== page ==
What else can you add?

Comments

  1. inka says

    Forgive for making a tiny correction: who comes on the 6th of December is not the Weihnachtsmann but Nikolaus. Weihnachtsmann and Christkind do the gift giving together on the evening of the 24th.
    It's so interesting to read about your take on our Christmas. As for the snacking: true, no junkfood, but all these spekulatius, lebkuchen and marzipan..my they do have their colories too.

  2. Expat in Germany says

    @inka – Thanks so much for the correction, I have now made it, and appreciate your keen eyes. Oops.

    Oh yes, the German treats are fantastic but at least their tasty calories and not just empty calories that we tend to consume in North America.

  3. Cathy Sweeney says

    Such interesting things to know about Christmas in Germany! About the 5th fact, that really is quite a difference. I've been consuming huge quantities of goodies for about two weeks now. Must stop soon….

  4. Expat in Germany says

    @Cathy – German food is already pretty heavy and they love their carbs (breads, cakes, etc.) so if they ate junk food as well, they would have a large problem so to speak :)

  5. Andrea says

    Interesting facts! I'm not German, but we always opened presents on Christmas Eve when I was growing up and never ate turkey for Christmas either.

  6. Expat in Germany says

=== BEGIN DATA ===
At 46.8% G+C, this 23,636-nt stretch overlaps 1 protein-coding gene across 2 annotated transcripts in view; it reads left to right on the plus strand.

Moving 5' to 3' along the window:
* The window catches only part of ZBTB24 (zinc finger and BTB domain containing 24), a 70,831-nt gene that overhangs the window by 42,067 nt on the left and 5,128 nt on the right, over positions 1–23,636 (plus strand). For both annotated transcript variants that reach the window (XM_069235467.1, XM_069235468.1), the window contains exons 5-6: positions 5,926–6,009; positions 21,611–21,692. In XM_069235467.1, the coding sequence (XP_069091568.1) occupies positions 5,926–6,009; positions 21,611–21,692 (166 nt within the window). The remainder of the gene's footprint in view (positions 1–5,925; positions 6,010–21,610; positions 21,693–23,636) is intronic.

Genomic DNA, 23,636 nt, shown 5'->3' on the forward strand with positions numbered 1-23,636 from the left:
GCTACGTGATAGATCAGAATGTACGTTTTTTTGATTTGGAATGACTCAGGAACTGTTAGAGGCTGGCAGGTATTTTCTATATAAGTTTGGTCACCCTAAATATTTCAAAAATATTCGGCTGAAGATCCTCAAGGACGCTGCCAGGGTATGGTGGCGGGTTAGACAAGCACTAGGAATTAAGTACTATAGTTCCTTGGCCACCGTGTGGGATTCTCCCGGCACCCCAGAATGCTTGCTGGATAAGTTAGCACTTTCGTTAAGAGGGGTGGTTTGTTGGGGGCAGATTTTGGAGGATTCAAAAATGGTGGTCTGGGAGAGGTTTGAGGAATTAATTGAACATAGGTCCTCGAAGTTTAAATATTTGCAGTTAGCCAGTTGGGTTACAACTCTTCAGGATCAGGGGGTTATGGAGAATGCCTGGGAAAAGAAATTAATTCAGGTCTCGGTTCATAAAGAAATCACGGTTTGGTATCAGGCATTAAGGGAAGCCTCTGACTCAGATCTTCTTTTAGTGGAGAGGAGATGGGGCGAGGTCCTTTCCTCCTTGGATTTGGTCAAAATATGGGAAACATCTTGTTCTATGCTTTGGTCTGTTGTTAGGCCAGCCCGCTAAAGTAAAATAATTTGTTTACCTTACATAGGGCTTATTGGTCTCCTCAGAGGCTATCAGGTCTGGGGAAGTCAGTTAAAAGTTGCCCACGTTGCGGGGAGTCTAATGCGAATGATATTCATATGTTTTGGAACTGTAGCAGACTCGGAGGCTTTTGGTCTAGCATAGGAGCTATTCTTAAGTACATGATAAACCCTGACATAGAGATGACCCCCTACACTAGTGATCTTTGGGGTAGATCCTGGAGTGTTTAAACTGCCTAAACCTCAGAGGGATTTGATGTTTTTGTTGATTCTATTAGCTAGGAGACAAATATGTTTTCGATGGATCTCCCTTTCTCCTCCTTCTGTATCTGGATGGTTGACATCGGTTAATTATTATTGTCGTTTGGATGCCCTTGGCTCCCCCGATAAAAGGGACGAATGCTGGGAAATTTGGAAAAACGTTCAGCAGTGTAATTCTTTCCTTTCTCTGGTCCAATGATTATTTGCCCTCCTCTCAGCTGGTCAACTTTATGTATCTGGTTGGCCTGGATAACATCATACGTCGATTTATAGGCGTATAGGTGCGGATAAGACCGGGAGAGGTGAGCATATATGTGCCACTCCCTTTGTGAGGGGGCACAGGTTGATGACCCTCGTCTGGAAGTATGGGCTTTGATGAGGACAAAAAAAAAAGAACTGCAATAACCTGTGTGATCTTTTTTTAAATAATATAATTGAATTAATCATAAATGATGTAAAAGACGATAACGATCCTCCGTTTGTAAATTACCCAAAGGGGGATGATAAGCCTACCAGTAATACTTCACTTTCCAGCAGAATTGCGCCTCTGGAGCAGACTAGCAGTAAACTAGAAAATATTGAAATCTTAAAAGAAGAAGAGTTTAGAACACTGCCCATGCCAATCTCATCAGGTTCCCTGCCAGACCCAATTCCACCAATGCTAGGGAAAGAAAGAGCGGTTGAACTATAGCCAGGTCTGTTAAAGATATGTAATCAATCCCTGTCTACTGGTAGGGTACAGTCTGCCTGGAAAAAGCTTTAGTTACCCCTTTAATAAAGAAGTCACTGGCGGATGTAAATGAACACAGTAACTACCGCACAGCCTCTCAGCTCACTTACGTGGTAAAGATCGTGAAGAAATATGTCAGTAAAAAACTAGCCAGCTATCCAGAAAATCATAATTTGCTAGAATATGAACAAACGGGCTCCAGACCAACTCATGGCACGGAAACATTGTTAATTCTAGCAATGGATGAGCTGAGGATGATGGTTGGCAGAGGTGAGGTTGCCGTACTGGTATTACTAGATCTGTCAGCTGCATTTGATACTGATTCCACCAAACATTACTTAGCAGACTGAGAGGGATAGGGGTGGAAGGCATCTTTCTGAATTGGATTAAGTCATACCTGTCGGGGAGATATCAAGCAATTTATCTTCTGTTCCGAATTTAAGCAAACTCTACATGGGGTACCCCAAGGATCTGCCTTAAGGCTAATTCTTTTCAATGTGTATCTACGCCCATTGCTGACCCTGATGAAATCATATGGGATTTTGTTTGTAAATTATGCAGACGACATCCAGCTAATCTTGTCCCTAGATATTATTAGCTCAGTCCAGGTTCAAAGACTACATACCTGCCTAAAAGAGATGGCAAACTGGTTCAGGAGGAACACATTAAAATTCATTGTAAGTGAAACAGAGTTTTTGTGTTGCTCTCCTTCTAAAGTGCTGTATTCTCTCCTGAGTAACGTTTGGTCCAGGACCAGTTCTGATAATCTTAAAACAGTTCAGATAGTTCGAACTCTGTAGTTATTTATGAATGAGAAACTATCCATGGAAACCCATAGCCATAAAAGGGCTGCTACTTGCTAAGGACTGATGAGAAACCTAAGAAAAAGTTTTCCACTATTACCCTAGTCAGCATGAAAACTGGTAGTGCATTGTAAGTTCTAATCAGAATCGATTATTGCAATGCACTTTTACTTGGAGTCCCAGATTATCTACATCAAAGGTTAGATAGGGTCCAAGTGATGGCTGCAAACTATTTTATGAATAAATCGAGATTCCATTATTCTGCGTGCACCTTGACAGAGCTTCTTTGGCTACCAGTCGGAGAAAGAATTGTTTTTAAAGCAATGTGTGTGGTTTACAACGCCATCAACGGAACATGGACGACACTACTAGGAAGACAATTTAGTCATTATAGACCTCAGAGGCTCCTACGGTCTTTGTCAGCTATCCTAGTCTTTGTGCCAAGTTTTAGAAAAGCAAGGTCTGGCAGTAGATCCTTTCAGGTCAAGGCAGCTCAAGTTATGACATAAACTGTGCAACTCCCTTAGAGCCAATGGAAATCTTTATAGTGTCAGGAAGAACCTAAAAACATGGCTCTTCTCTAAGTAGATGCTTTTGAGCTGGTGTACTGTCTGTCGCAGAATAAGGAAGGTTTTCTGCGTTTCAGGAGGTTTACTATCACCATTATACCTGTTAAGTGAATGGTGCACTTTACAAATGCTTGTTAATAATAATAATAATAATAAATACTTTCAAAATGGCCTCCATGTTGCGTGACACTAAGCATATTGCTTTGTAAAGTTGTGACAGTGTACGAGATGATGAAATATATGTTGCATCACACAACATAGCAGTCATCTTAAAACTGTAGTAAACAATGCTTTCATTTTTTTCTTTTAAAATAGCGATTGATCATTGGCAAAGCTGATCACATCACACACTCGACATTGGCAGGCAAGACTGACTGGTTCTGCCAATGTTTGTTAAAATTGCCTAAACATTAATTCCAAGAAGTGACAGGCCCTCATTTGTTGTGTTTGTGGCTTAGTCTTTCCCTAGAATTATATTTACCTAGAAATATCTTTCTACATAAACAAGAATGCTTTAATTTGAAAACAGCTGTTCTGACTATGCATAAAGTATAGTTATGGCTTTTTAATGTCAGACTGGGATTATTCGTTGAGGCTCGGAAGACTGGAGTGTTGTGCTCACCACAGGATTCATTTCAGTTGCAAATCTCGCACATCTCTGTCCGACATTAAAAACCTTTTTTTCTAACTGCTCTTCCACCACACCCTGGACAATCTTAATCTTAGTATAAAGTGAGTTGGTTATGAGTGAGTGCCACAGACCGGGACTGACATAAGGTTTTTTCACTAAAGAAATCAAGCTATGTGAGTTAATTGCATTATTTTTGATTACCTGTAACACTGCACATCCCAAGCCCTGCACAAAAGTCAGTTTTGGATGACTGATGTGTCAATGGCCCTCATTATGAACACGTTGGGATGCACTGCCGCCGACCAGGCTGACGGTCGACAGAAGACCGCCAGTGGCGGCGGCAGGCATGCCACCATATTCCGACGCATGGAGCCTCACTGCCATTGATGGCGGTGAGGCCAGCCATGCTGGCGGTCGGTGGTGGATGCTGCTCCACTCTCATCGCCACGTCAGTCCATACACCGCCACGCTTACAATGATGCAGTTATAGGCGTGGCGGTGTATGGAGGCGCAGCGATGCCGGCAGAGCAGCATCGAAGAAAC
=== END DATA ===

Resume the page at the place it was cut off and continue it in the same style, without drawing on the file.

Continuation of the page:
@Jools – LOL! But they do compensate with high quality home made goodies – at the appointed time :)

    @Andrea – You would fit right in with the Germans :)

  7. Lorna - the roamantics says

    fun read and i hadn't heard any of it before. we always opened presents christmas eve too. it felt really magical to do that and it was smart for our family too as they didn't have to wake up at 5am to us begging them to get up!

  8. Anonymous says

    Awesome. Now, I can only hope you didn't have to deal with the same same Boxing Day shopping hoopla we did in North America!

  9. Expat in Germany says

    @Lorna – You were so lucky, I thought I would die waiting until 10:00 am to open presents!
    @Robin – thanks for the confirmation!
    @Amy – thanks, Santa is becoming more popular but is facing strong opposition
    @Anonymous – Everything is closed in Germany on Boxing Day, but the stores are very busy from Dec 27 through to New Years

  10. says

    I’d be interested to hear anyone else’s take on this, but as far as I know, Christkind is a Southern German thing. I only know it from books, I grew up in Hamburg with a Weihnachtsmann (actually I grew up all enlightened because my older sisters already didn’t believe in the Weihnachtsmann anymore when I was at the age for it…).

  11. kerry says

    Im so glad to be German! even tho i grew up in USA, we still Do our German traditions! And we love german food and spending time with are family and close friends on Christmas! I hope everyone has a wonderful Christmas next week! 2012!! :)

  12. Sylvia says

    Hi, don’t agree about the Santa Clause story, I grew up with Santa Claus in Eastern Germany (GDR), Christkind is very old fashioned, my grandma used to talk about it, but we didnt grow up with it. Santa Claus came Christmas Eve… just wanted to share…